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Bragg, Sir (William) Lawrence

ray crystallography crystals father

(1890–1971) British physicist: founder with W H Bragg of X-ray crystallography.

Born in Adelaide, W L Bragg studied mathematics there and at Cambridge, and in 1910 moved his interest to physics. Like his father, he was attracted by observation that X-rays could be diffracted by crystals. Bragg showed that the condition for diffraction by a crystal with lattice planes (layers of atoms) d apart, for X-rays of wavelength ? and angle of incidence ?, is that n ? =2 d sin? (Bragg’s Law) where n is an integer. The atomic layers of a crystal acted as mirrors, reflecting X-rays, with interference resulting from reflections at different layers when the angle of incidence met the above condition. Using an X-ray goniometer made by the father (who had taken instruction in instrument-making in Adelaide) the pair were able to measure X-ray wavelengths and then to measure d , the inter-atomic distance, in crystals of diamond, copper, sulphur and salts such as KCl (which they found contained only ions and no molecules). Previously, crystallography had been concerned with the angles at the exterior of crystals; now X-ray crystallography could study their atomic interior.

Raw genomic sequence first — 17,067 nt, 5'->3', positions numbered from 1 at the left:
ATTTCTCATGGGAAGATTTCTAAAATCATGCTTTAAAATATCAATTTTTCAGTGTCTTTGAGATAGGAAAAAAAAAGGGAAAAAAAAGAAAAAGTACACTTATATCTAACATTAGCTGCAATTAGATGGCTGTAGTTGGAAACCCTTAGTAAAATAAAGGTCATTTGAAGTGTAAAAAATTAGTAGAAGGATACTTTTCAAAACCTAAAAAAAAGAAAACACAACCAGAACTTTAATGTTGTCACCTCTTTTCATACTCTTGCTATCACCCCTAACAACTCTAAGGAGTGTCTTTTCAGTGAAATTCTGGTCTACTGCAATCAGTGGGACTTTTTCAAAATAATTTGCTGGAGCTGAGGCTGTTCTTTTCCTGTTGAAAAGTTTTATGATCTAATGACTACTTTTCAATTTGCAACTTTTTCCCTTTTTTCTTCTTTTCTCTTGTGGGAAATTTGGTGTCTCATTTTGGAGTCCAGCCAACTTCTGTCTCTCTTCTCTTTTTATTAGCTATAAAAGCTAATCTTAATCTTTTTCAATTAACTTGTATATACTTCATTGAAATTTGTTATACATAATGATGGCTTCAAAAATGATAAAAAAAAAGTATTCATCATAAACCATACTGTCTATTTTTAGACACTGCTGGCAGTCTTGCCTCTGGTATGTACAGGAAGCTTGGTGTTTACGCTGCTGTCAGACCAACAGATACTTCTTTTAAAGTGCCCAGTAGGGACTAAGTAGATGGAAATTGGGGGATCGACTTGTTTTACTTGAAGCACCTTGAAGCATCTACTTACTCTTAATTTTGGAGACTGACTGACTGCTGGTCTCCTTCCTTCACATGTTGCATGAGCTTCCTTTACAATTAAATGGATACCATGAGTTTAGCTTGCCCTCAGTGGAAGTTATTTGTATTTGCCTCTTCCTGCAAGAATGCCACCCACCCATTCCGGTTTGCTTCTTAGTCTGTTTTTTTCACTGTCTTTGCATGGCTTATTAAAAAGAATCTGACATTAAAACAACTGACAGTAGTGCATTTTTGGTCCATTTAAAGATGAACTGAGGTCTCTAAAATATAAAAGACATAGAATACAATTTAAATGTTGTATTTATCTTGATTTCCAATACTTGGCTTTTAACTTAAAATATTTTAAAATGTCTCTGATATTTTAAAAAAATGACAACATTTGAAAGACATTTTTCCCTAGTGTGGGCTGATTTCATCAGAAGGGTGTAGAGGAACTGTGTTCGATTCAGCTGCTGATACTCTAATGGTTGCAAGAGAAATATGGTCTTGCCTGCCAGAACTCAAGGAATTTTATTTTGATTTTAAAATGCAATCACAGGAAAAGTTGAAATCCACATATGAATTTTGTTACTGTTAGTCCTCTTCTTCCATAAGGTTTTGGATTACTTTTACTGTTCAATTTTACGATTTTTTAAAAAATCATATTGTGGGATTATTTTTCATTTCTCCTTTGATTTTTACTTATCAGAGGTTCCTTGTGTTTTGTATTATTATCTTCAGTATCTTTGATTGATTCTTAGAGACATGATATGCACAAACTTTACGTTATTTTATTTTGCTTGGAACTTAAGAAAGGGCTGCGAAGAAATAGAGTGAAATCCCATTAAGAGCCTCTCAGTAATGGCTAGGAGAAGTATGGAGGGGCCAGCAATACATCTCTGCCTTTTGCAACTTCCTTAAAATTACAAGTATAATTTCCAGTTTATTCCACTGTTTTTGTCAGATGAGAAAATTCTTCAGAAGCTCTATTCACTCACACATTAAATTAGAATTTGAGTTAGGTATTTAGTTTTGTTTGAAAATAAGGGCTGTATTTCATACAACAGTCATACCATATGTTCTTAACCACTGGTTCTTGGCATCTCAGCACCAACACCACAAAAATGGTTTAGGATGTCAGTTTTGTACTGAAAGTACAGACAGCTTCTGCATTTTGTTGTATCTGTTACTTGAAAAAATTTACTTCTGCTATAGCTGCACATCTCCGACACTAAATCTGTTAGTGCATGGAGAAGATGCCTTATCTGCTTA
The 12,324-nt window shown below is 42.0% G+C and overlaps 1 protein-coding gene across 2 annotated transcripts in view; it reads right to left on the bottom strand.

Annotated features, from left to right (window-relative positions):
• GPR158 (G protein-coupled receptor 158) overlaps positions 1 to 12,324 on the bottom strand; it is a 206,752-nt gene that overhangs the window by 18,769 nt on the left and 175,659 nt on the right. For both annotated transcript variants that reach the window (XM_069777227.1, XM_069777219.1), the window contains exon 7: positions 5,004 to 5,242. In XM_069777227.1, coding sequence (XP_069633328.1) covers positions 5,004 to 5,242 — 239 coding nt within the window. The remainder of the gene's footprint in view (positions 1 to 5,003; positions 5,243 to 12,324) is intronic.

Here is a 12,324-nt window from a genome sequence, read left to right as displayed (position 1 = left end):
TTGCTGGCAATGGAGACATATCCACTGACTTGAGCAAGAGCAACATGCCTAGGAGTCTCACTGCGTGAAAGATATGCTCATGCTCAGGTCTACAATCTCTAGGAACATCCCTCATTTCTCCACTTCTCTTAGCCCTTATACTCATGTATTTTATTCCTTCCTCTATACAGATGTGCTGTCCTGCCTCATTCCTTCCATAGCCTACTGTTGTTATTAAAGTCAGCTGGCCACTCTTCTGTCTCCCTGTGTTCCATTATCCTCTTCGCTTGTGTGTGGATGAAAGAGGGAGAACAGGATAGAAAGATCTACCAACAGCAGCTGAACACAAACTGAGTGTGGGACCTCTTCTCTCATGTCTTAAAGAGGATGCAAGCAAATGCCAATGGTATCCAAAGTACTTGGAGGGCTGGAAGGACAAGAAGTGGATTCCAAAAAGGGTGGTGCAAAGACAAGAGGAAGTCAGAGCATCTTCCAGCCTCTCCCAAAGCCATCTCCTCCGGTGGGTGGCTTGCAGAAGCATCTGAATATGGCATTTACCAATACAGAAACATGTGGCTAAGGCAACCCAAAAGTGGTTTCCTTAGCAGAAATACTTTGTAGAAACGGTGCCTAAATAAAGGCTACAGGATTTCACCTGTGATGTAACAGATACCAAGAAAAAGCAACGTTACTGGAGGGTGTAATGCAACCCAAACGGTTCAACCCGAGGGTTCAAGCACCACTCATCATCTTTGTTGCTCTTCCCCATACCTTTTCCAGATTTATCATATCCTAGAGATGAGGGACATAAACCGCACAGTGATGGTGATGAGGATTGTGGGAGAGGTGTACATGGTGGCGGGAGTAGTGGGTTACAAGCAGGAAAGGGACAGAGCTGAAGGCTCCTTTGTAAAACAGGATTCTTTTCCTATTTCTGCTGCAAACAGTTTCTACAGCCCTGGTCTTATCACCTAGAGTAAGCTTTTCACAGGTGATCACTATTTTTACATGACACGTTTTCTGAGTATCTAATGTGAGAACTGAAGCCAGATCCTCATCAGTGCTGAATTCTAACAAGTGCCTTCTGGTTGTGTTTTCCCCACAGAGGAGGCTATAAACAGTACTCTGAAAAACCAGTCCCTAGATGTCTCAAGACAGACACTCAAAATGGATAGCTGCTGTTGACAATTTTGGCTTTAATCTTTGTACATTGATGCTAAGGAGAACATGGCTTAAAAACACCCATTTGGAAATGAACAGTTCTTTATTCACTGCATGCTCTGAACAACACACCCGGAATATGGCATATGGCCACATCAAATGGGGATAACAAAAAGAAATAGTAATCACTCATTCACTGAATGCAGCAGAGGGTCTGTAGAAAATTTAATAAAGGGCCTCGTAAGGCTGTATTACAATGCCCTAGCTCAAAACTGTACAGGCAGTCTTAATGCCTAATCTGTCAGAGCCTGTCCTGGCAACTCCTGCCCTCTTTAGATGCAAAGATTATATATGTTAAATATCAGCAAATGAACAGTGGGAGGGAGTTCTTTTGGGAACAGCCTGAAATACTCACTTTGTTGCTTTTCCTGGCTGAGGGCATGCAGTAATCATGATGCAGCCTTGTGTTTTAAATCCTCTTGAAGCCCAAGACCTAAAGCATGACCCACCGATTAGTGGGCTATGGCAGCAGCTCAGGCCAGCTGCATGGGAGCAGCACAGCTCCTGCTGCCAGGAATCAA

At 25, Lawrence Bragg was the youngest Nobel prizewinner, sharing the prize in 1915 with his father. In 1919 he became professor at Manchester and in 1938 at Cambridge. He developed methods whereby X-ray diffraction by crystals (giving on a photographic plate or film a pattern of spots whose position and intensity could be measured) can be used to determine electron density within the crystal and therefore the position of the atoms. Modern metallurgy, crystallography and molecular biophysics owe much to his methods and to those of his co-workers in Cambridge. Like his father he became director of the Royal Institution (in 1954), did much to popularize science and was knighted.

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